There are many bugs we encounter in our East Sacramento backyards; however, not all bugs are harmful. Although many may seem like pests, there are some benefits to keeping some around while others can wreak havoc on our food, plants, livestock and even our health. When it comes to pest control, it can seem like a country standoff of “good guys vs. bad guys.”
What are the benefits of keeping some bugs around? There is one famous backyard bug that immediately comes to people’s mind… the ladybug. The vibrant ladybug is a predatory bug that feeds on spider mites and aphids. They can eat up to 5,000 pests in their life span! Another great insect to keep around is the camouflaged praying mantis. They will also eat just about anything as well (including its own kind). And what about the creepy crawly millipede? These large creatures are scavengers and will eat decaying leaves and even garden slugs!
Now that you know we have some bugs on our side helping us out, lets discuss the bad bugs lurking in the shadows. These common pests can be found in almost every home at some point or another. These are the “Hateful Eight” of the pests we find in and around our homes throughout the year.
The Black Widow Spider: These can be identified by their hourglass-shaped mark on the abdomen. They often like to stay in dark secluded spaces but are still to be taken seriously because of their venomous bite. Most people bitten do not suffer serious harm; however, it can be fatal to small children and the elderly.
The Cockroach: Fast breeding and fast moving, cockroaches can spread bacteria and other diseases such as salmonella and E. coli. Their molted skins and droppings can also cause allergens and have even been linked to childhood asthma.
The Flea: Fleabites can be itchy and painful. These annoying creatures can trigger allergic reactions and even transmit serious diseases such as tapeworms and typhus.
The Wasp: Unlike bees, wasps do not die after they sting someone. They can sting multiple times, and this can be deadly to anyone who is allergic.
The Mosquito: Causing more deaths to humans than any other insect in the world, their bites have infected people with some of the deadliest diseases such as the West Nile virus, malaria, and yellow fever. They can also cause heartworms in pets.
The Fly: House flies can carry some of the most dangerous germs resulting in the spread of bacillary, cholera, typhoid, tuberculosis, and infantile diarrhea.
The Tick: Ticks do not jump or fly, they use other methods to find a host to latch onto. With their impressive sensory organs they can detect carbon dioxide you exhale and can also sense odors, vibrations, and heat. Their bite can be undetectable at times and they are carriers to various fevers and Lyme disease.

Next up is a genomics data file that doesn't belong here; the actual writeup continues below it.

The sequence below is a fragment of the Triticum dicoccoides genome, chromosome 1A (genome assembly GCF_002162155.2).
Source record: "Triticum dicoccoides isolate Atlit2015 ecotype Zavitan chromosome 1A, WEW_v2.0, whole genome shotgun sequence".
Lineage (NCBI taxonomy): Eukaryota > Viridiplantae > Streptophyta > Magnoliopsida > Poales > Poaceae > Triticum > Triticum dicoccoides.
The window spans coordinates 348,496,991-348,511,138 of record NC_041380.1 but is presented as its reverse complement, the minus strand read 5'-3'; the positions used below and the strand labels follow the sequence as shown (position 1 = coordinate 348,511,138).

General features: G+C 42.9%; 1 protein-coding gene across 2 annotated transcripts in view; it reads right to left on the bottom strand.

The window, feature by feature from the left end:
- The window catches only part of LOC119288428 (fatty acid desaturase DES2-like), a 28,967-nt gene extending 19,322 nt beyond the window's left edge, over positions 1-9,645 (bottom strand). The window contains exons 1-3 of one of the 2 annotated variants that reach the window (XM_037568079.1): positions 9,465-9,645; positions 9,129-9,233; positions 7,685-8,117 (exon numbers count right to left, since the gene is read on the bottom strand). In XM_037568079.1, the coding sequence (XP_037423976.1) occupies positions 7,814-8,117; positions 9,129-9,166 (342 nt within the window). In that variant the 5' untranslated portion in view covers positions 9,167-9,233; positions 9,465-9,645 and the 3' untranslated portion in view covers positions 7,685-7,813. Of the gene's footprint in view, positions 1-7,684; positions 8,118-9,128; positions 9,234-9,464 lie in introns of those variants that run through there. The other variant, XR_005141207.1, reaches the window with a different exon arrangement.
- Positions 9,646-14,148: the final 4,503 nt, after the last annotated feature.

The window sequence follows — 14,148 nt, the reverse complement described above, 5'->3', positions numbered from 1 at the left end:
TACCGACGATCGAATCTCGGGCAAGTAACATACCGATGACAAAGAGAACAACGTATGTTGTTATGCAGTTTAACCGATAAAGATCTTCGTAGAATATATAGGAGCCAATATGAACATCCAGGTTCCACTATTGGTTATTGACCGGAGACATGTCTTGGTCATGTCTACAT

If you are encountering these unwanted pests, a pest professional can safely eliminate them from your home. The good guys are in town and they are here for you!
Winter brings some of the longest nights of the year, which is just what nocturnal arachnids thrive on. The darkness gives them the confidence to creep around without being seen and then return to secreted places like underneath wooden decks, porches and your houses’ piping. Then summer comes along and these widows come out from hiding to mate and hatch their young, a spun nest that can contain hundreds of eggs. But what’s more interesting is the behavior of the widow spider, specifically the male brown widow, an invasive species in California.
Female black widow webs carry a pheromone-laced silk to attract males. This sticky web can be detected 67 yards away and inform male widows of their mating history and hunger level. This same web can continue to attract up to 40 males each night. Pretty impressive, right? Of course, reaching a female’s web can take a turn for the worst, as the male widow wreaks havoc on her silken abode, he methodically tears her web apart.
While this isn’t always a bad thing if the female wants to mate, the male widow can stay longer than his welcome and become more of an annoyance when the female black widow becomes hungry and goes to rebuild the web for her offspring. The myth that female black widows always kill and eat their mate is not totally false, but very far from true. You can say it’s like a game of Russian Roulette.
To bring some light to the matter, the feared female black widows are not aggressive spiders and their bites are not necessarily considered deadly to humans. They are quite shy and just want to be left alone. But that doesn’t mean they don’t tread and get comfortable in areas where they aren’t wanted, like your home. It does give you a different perspective though on this wicked-looking creature!
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